ECB Wants Sanctions on Over-Spending

The European Central Bank has waded into the ongoing debate on toughening up the EU's budgetary rules, saying a "quantum leap" is needed to ensure member state compliance in the future.

Speaking before MEPs in Brussels on Monday evening (21 June), the bank's president, Jean-Claude Trichet, said sanctions for overspending states need to become more automatic, and suggested an independent body be set to up monitor the process.

The budgetary issue has jumped to the top of the European agenda after markets took fright at the growing debt and deficit levels in a number of member states such as Greece and Spain, causing borrowing costs to jump and forcing Athens to seek an EU-IMF bail-out.

"The benefits and protection that are derived from membership of monetary union bring with them responsibilities and obligations," said Mr. Trichet, a reference to the low borrowing costs eurozone states have enjoyed over the last 11 years, but also the repeated breaches of the area's maximum debt and deficit thresholds.

Current offenders receive a report from the European Commission with budgetary recommendations, with states that fail to adhere to these policy guidelines being theoretically liable to receive punishing fines, although such penalties have never been handed out.

In future, the triggering of sanctions should be "quasi-automatic," said Mr. Trichet, adding that they needed to be wider in scope to include "more stringent reporting requirements or even a limitation or suspension of voting rights [in the EU Council]."

"The [European] Commission should have greater responsibility by making proposals, which can only be modified by unanimity in the council [representing member states]."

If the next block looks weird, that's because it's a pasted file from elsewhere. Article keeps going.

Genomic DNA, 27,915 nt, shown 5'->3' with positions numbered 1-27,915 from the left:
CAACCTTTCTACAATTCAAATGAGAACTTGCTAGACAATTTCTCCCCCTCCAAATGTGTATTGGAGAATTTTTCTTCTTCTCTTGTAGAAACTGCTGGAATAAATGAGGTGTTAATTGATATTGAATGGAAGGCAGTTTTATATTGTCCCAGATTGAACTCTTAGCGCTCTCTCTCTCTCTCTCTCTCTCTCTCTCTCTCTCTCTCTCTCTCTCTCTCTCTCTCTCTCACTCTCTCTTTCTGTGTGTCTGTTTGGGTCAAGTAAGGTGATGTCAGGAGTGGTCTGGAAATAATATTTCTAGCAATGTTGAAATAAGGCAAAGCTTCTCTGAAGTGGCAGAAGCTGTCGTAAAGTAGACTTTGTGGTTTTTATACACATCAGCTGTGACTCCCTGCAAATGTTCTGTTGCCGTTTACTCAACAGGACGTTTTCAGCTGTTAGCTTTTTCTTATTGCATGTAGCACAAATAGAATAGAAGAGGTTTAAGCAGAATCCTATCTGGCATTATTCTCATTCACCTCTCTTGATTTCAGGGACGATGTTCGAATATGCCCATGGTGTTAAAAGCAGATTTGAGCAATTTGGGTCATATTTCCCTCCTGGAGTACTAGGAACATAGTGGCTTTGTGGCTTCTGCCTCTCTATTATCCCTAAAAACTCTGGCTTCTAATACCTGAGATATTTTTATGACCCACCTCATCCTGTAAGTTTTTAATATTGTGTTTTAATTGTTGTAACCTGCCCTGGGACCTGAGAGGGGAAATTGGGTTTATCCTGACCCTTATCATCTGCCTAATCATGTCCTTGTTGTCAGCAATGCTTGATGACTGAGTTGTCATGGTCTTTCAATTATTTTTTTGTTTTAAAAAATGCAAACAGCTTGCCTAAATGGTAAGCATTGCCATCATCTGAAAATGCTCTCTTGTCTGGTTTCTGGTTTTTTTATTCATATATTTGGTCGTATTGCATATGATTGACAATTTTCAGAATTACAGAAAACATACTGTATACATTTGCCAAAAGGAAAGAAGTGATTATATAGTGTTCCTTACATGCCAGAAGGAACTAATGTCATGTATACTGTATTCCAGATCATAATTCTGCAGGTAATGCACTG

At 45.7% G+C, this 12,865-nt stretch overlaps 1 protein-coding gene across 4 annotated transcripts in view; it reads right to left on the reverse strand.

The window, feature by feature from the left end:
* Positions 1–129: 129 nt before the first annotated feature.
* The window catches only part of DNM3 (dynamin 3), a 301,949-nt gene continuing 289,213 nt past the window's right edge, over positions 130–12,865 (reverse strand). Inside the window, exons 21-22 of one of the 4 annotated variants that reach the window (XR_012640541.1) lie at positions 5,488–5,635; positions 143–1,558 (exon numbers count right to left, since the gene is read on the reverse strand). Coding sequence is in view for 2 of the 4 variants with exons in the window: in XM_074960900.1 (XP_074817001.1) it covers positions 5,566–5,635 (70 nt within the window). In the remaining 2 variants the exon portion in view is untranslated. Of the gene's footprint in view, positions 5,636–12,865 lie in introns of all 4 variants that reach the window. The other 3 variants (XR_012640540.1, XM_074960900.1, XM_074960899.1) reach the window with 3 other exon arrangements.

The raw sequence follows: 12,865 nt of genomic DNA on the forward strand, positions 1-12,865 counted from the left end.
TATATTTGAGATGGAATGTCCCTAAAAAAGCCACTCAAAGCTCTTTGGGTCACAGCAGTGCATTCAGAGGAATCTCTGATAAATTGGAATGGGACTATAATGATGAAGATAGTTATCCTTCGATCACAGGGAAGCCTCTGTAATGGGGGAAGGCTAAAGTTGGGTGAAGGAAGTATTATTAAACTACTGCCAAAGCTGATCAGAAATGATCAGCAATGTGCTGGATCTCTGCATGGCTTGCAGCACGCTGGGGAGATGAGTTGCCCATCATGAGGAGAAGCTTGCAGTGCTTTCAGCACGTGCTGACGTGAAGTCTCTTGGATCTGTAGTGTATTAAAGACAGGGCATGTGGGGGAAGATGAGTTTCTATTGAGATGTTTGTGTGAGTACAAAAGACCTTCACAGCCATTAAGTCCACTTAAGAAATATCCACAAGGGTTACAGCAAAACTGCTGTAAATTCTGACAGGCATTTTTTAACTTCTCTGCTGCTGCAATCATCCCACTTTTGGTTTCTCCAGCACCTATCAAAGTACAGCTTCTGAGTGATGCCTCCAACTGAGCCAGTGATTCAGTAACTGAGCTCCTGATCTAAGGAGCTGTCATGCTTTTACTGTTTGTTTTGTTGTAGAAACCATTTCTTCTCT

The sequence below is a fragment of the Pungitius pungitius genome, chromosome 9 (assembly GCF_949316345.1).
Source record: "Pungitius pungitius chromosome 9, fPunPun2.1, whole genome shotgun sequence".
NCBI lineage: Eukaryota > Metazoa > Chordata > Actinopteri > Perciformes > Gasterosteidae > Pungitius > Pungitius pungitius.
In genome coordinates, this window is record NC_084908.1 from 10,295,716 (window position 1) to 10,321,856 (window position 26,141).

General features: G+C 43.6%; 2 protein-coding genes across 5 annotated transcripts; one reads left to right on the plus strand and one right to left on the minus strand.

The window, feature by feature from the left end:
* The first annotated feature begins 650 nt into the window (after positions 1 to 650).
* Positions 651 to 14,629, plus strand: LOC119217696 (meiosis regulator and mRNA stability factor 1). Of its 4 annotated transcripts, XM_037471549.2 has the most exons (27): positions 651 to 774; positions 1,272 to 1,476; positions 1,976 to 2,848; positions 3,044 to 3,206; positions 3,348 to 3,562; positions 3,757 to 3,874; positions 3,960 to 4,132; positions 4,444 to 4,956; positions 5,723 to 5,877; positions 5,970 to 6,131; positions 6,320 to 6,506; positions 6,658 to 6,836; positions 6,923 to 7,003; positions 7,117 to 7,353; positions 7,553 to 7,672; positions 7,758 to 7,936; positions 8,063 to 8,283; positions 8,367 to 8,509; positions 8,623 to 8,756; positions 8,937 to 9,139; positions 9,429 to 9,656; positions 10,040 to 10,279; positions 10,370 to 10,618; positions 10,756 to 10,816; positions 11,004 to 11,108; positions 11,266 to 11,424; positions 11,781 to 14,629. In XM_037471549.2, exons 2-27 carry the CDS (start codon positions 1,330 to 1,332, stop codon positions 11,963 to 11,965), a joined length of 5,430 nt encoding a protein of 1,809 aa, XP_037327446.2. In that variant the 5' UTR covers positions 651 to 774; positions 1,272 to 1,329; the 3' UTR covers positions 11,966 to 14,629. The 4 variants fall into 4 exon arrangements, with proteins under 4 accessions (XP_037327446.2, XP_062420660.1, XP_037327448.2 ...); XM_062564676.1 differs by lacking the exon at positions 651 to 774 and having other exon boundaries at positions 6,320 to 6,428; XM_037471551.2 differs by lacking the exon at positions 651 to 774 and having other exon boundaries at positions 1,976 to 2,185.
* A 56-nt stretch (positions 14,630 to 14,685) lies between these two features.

Brandishing the bloc's past failures as a "disgrace," the Frenchman suggested an independent agency, preferably to be housed within the commission, be given the broad powers necessary to hand out the new sanctions.

The body would also be in charge of monitoring member state competitiveness levels, another area that has been drawn into sharp relief by Europe's financial crisis, recession and subsequent fiscal crisis.

While successive governments in Europe's largest exporter, Germany, have worked hard to keep salaries down and thus maintain a competitive edge over rivals, Brussels has said major structural reforms are badly needed in a number of the bloc's southern member states.

"Conscious management of wages and costs in order to maintain a healthy position for the economy within a competitive environment—this should be the core focus of such broader macroeconomic surveillance," said Mr. Trichet.

A taskforce under European Council President Herman Van Rompuy is currently working to agree proposals in the these areas. Germany feels that a revision of the EU Treaty will be necessary to bring about meaningful changes, a laborious process that other member states are keen to avoid.

The central bank chief tended to side with the latter group, saying new rules should be brought in by maximising the possibilities allowed under secondary legislation.

Bond purchases

Mr. Trichet also took the opportunity in front of the parliament's economic committee to defend the bank's decision on 10 May to commence purchases of government bonds on the secondary market, a process that some, including German members of ECB's governing board, have criticised as inflation threatening.

"Our fellow citizens know that they can count on us to deliver price stability," he said, outlining how €51 billion of the extra liquidity injected into the financial system via the bond purchases has already been withdrawn.

"Inflation expectations for the coming years are in line with our targets," Mr. Trichet added, insisting that the Frankfurt-based bank had not embarked on a process of quantitative easing as other central banks around the globe have done.

On the separate issue of bank stress tests, Mr. Trichet said the upcoming results would show many of Europe's firms to be in good condition, helping to dispel market doubts.

"In a number of cases the results will call for appropriate solutions and then they need to be there," he added.

    Before it's here, it's on the Bloomberg Terminal. LEARN MORE